Whitaker contends that many women, raised to be "good girls," can't stop being nice, "even if it kills us financially or robs us of our fair share of the proverbial pie." Women therefore fall victim to salespeople, employers and family members who take advantage of their willingness to please. But, she maintains, women can learn to reverse the social conditioning that causes them to avoid confrontation and seek praise-and even use some of their relationship-building skills to develop win-win solutions.
Women tend to shy away from making deals because they think it requires manly aggression. But Whitaker's research confirms that "men and women are so much alike in all of the different skills-verbal, math and thinking-which are required for good negotiating." You don't need "a heavy dose of testosterone" to make a good deal, she says. You do need assertiveness, passion (a "very powerful and convincing" trait), creativity and an open mind: "Be open to what the possibilities are. It doesn't have to be either their way or your way."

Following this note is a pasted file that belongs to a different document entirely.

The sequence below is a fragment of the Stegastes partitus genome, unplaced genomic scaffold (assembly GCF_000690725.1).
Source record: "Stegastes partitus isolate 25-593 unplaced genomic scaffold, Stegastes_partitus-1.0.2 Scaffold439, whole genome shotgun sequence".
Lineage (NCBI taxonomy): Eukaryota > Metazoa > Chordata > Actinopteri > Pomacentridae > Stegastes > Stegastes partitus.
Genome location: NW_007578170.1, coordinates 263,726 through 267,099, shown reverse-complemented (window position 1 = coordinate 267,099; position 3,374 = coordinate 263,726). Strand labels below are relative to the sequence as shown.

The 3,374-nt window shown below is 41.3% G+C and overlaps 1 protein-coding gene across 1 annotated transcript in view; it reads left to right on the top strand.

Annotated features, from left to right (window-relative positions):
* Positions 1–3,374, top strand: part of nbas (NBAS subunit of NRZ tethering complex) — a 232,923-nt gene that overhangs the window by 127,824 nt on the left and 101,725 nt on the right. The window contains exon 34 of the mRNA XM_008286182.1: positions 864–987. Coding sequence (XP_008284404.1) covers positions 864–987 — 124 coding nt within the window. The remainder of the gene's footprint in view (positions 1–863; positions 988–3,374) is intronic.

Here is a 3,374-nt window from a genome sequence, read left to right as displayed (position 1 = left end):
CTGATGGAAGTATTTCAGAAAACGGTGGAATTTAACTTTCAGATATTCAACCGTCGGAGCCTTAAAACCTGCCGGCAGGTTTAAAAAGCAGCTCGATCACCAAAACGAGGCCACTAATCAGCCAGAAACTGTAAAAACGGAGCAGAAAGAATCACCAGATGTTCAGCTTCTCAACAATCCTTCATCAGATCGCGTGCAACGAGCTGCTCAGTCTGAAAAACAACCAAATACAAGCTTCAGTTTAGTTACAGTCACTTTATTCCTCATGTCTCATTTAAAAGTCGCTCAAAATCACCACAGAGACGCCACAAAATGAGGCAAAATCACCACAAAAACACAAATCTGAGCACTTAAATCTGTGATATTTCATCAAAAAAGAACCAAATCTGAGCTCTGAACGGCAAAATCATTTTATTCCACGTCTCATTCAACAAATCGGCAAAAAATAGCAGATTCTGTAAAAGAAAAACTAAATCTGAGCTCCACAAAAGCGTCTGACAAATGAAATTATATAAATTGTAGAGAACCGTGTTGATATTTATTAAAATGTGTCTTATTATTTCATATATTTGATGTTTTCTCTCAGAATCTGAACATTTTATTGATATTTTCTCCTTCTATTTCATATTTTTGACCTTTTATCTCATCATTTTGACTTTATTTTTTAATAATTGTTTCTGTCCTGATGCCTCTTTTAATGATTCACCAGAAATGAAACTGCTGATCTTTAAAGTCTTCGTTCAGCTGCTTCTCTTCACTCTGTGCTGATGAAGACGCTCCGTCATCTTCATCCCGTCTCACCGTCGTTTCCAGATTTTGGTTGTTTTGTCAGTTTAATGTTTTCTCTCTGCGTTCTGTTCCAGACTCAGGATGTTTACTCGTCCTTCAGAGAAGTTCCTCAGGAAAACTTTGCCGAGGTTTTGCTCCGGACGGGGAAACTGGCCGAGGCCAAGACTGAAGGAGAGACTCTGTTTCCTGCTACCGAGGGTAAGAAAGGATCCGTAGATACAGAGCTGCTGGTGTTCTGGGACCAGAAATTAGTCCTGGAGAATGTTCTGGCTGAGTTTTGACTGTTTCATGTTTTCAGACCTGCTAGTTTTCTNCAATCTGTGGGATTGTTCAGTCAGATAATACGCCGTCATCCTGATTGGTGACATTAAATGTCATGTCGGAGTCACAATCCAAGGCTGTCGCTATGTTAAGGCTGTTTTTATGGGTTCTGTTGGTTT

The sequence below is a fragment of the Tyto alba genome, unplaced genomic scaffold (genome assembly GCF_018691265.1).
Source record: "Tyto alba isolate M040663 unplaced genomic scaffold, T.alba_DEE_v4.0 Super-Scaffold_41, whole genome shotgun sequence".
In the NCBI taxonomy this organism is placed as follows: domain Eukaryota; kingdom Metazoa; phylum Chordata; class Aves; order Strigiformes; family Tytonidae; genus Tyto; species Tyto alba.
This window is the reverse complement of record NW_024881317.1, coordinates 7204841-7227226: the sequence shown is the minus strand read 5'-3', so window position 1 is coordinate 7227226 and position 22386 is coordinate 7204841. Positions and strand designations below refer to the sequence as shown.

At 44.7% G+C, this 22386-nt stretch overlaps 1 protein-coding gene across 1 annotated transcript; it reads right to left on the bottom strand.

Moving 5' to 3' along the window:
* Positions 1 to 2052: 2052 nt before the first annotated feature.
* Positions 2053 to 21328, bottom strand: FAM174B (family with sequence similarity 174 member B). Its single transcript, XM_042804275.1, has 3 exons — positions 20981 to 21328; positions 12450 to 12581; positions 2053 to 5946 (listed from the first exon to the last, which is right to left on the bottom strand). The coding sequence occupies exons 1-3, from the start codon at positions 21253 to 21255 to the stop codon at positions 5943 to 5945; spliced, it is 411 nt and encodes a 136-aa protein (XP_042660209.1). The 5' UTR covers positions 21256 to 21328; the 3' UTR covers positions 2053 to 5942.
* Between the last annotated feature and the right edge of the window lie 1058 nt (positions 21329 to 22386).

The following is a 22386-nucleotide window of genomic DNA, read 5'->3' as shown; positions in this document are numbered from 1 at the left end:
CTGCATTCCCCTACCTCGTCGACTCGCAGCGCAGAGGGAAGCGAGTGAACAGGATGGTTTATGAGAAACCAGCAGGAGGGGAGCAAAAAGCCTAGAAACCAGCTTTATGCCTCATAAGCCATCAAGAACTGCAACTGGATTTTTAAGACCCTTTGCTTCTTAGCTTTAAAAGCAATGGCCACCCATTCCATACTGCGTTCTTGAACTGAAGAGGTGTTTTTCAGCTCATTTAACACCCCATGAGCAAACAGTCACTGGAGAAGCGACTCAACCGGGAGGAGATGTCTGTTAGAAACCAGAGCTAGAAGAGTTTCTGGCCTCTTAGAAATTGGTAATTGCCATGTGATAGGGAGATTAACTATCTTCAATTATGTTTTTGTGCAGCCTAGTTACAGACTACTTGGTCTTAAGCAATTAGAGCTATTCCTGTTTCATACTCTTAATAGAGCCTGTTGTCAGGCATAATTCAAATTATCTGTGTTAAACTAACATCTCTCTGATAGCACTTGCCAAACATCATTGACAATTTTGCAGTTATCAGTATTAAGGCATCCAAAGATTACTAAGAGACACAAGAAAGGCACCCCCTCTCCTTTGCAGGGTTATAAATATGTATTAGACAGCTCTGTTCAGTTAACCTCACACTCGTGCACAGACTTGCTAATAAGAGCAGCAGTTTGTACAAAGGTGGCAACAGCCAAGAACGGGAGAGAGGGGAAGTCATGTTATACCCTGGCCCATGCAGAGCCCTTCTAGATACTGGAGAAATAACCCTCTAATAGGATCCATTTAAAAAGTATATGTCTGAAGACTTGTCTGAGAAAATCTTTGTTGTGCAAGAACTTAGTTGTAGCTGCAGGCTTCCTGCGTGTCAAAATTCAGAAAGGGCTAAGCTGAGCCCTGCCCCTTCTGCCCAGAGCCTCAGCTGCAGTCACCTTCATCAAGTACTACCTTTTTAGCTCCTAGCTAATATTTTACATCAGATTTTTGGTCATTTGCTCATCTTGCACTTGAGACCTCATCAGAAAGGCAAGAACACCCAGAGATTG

Other tips for affective negotiating: "No matter how outmatched you may feel, you've got greater power than your opponent if you're willing and able to walk away. So develop a Plan B." Also, prepare: "Do enough research so you know that what you are asking for is reasonable and defensible."
Do Bryn Mawr graduates have an advantage when it comes to negotiating? Recent graduates looking for jobs have an edge, she says, because they are not afraid of doing their homework: "Remember how thoroughly you prepared for your archaeology exam? You've got to use that same dogged appoach to researching your prospective opponent."
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